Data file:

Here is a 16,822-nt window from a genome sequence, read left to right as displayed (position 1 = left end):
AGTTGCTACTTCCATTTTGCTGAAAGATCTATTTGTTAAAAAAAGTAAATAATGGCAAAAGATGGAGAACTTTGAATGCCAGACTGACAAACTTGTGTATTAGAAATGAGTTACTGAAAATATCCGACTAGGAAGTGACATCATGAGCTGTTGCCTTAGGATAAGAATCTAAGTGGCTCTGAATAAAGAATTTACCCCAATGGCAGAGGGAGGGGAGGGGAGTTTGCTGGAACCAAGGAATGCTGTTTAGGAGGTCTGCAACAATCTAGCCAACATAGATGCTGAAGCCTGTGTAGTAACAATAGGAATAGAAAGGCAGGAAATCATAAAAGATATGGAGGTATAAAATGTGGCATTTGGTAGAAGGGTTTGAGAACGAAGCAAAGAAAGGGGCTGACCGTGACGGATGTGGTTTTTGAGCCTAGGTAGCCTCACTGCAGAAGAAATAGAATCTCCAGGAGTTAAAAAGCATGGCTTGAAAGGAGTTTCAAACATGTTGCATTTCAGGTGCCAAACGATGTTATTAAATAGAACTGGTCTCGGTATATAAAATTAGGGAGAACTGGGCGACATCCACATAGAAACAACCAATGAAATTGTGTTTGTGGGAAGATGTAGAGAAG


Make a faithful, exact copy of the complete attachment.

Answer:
Here is a 16,822-nt window from a genome sequence, read left to right as displayed (position 1 = left end):
AGTTGCTACTTCCATTTTGCTGAAAGATCTATTTGTTAAAAAAAGTAAATAATGGCAAAAGATGGAGAACTTTGAATGCCAGACTGACAAACTTGTGTATTAGAAATGAGTTACTGAAAATATCCGACTAGGAAGTGACATCATGAGCTGTTGCCTTAGGATAAGAATCTAAGTGGCTCTGAATAAAGAATTTACCCCAATGGCAGAGGGAGGGGAGGGGAGTTTGCTGGAACCAAGGAATGCTGTTTAGGAGGTCTGCAACAATCTAGCCAACATAGATGCTGAAGCCTGTGTAGTAACAATAGGAATAGAAAGGCAGGAAATCATAAAAGATATGGAGGTATAAAATGTGGCATTTGGTAGAAGGGTTTGAGAACGAAGCAAAGAAAGGGGCTGACCGTGACGGATGTGGTTTTTGAGCCTAGGTAGCCTCACTGCAGAAGAAATAGAATCTCCAGGAGTTAAAAAGCATGGCTTGAAAGGAGTTTCAAACATGTTGCATTTCAGGTGCCAAACGATGTTATTAAATAGAACTGGTCTCGGTATATAAAATTAGGGAGAACTGGGCGACATCCACATAGAAACAACCAATGAAATTGTGTTTGTGGGAAGATGTAGAGAAG